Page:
Euro debt crisis deepens as 'contagion' spreads from Greece to Spain

As credit rating agency downgrades another country, the risk of collapse in bonds from weaker eurozone nations grows

Angela Merkel moved to halt the deepening crisis in the euro yesterday by pledging German support for a controversial Greek bailout package.

Despite her actions, fears that the shockwaves from Greece's debt crisis were spreading to the continent's other ailing economies grew after the credit rating agency Standard and Poor's downgraded Spain's rating. The risk of a wholesale collapse in the value of government bonds issued by the weaker eurozone nations is now becoming more real, and threatening the fragile recovery across the EU.

The German Chancellor promised support for Athens after an urgent crisis summit in Berlin with the heads of the International Monetary Fund and the European Central Bank – the two key architects needed for any Greek rescue deal – as markets tried to recover from a dramatic slide sparked by the Greek debt.

"It is a question of the euro's stability," Ms Merkel told reporters. "We cannot avoid this responsibility. Trust in Greece must be restored. Germany will play its part but Greece must make its contribution as well," she added.

The German Chancellor hosted the Berlin summit with the International Monetary Fund's Dominique Strauss-Kahn and the European Central Bank's chief, Jean-Claude Trichet, less than 12 hours after Standard & Poor's downgraded the Greek debt to the status of "junk", causing panic on the markets. But even as efforts were under way to calm market reactions to the Greek crisis, the agency then downgraded Spain's rating from AA+ to AA.

The government downplayed the setback. José Manuel Campa, Secretary of State for the Economy, said he was "surprised", adding that the agency's projections for Spain's growth were "very low, outside of the range of analysis we are now looking at". He said he considered it "unlikely" that other ratings agencies such as Fitch and Moody's would adjust their ratings as well.

In Germany Ms Merkel was placed under intense pressure to agree to a quick solution that would lead to a rapid bailout for Athens. "Trust in the Eurozone is at stake," warned Mr Strauss-Kahn, "Every day of delay makes the situation worse," he added.

By yesterday afternoon the situation appeared to have stabilised following major falls on the European markets. Stocks in Paris and Frankfurt fell by 2 per cent yesterday morning, while Spain's leading index dropped by 3.3 per cent. "The market is now looking at every country with a lot of curiosity," said Gilles Moec, a senior economist with Deutsche Bank.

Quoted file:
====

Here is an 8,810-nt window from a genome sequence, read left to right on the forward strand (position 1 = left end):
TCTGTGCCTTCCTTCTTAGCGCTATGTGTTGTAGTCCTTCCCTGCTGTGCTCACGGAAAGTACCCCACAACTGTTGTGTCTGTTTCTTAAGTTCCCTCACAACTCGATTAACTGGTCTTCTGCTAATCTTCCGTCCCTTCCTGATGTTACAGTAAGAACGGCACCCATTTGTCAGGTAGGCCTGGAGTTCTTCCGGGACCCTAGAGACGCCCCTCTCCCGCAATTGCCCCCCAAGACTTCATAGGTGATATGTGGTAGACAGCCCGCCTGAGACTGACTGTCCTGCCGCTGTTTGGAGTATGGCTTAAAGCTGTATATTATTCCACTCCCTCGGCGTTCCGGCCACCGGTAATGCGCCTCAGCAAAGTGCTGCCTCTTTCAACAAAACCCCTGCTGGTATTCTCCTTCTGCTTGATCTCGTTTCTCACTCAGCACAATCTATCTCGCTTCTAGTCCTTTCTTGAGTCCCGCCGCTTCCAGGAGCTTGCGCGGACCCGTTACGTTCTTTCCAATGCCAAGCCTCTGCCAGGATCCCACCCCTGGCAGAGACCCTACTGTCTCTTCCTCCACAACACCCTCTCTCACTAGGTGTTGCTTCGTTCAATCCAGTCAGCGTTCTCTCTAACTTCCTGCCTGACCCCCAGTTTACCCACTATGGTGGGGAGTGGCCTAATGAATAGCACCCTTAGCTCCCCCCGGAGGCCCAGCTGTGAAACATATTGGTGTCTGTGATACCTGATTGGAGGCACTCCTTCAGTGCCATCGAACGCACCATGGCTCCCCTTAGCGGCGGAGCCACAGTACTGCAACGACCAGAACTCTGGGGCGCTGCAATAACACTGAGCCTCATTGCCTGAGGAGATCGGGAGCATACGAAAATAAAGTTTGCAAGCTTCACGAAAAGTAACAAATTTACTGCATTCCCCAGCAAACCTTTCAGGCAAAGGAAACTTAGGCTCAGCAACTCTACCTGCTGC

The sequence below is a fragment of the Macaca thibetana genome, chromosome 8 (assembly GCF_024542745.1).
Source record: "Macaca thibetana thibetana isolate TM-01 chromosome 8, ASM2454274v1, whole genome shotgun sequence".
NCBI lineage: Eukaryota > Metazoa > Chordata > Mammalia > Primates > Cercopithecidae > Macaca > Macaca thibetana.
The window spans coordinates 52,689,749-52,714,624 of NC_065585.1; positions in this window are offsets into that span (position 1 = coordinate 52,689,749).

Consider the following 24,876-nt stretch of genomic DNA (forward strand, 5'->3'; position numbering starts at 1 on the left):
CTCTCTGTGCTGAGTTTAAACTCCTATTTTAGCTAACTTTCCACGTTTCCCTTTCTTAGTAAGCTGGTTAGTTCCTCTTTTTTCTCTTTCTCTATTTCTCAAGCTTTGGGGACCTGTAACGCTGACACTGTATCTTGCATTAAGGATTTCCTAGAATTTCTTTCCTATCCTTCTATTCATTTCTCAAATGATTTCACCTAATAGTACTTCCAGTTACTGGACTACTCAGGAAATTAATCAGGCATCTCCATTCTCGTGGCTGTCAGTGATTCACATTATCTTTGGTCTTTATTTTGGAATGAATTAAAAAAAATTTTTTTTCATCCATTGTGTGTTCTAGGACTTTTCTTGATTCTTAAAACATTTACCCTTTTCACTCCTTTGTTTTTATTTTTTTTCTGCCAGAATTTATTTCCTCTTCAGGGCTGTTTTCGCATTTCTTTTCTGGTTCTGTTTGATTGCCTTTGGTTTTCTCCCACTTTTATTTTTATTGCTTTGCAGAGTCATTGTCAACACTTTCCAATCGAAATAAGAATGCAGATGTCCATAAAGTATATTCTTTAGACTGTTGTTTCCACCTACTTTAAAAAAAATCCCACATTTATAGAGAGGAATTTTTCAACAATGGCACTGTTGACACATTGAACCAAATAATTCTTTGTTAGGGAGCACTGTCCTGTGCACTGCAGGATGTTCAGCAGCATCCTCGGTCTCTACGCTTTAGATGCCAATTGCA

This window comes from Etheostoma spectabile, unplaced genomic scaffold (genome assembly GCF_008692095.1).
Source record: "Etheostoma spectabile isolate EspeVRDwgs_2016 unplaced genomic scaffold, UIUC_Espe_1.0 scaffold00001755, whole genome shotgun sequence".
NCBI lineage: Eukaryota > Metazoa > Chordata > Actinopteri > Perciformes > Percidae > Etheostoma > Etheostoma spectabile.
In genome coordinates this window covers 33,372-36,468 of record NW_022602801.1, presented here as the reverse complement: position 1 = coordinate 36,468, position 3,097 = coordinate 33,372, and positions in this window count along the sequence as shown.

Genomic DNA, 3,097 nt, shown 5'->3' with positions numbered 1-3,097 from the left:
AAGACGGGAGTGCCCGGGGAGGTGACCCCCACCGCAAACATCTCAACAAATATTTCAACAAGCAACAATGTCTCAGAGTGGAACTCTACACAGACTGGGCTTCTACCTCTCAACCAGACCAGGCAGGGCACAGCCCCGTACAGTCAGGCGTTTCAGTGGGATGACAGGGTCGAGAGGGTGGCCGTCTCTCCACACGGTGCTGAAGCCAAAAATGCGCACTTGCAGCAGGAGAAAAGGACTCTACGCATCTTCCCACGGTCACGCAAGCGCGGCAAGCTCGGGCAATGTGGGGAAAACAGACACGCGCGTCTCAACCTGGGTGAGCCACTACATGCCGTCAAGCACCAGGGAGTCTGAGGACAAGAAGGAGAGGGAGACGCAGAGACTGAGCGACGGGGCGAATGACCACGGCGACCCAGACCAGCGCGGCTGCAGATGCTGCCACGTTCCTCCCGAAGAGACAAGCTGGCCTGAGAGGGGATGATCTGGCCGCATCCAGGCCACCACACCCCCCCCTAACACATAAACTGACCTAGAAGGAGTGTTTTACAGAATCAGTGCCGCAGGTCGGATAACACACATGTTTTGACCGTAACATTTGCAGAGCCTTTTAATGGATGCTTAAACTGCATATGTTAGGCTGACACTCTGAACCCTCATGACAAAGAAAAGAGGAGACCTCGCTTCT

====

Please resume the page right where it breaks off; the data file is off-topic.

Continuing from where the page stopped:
The decision on Spain reflects concern that is potentially far more significant than the warnings about Greece and Portugal, both comparatively small Eurozone economies. Spain, by contrast, is the fourth-largest zone's economy behind Germany, France and Italy.

As the euro fell to a new one-year low against the US dollar, it emerged in Berlin that the scale of the Greek debt problem had increased dramatically because several of the poorer EU members states were too indebted to be able to contribute. Both the ECB and IMF heads revealed to German MPs that they needed to increase spending on the rescue package to a figure ranging from between €120bn-€135bn over the next two to three years.

"The plan envisages removing Greece from the financial markets for three years," said the German Green party leader Jürgen Trittin, one of the MPs at the meeting. The previous figure cited in Germany as needed for the Greek bailout had been €45bn, with Berlin providing €8.4bn for 2010. But the new figure for Germany's contribution was put at €25bn yesterday.

Wolfgang Schäble, the German Finance minister, said that his government would make every effort to hold a parliamentary vote on German funding for the Greek rescue package by Friday of next week after negotiations had been held with the European Commission, the IMF and the ECB.

But the prospect of a payout for Greece three times higher than the amount previously discussed was certain to inflame public opinion in Germany, which was already hostile. An opinion poll conducted by Germany's Ntv news channel yesterday showed that 92 per cent of respondents were opposed to a Greek bailout. The country's mass circulation Bild newspaper ran a banner headline exclaiming "Greek debt is junk" alongside a photograph of striking Greek workers and the words, "We don't want to save!"

The constantly changing picture of the euro crisis saw European stock markets endure a roller-coaster ride yesterday. Share prices fell to a seven-week low in the early hours of trading. They recovered with the show of support in Berlin only to fall again on news of Spain's lower credit rating.

On the debt markets, the interest rate paid by two-year Greek government bonds ballooned to an unheard-of 38 per cent in the morning.

In the UK, the FTSE 100 index of blue chips, which slumped by 2.6 per cent on Tuesday, fell by another 1.2 per cent in early trading. Banking shares suffered as investors began to fret about the sector's exposure to Greece.

UK shares later moved into positive territory and Greek bond yields began to retreat. But hopes of a positive ending were dashed after the ratings agency Standard & Poor's made its move two minutes before the end of business.

The Greek debt crisis could hardly have come at a worse time for the German leader. She faces a key regional election in just over a week's time. The worsening Greek-driven euro crisis is forcing her to take domestically unpopular steps to shore up the currency. A loss on 9 May could seriously destabilise her coalition government.

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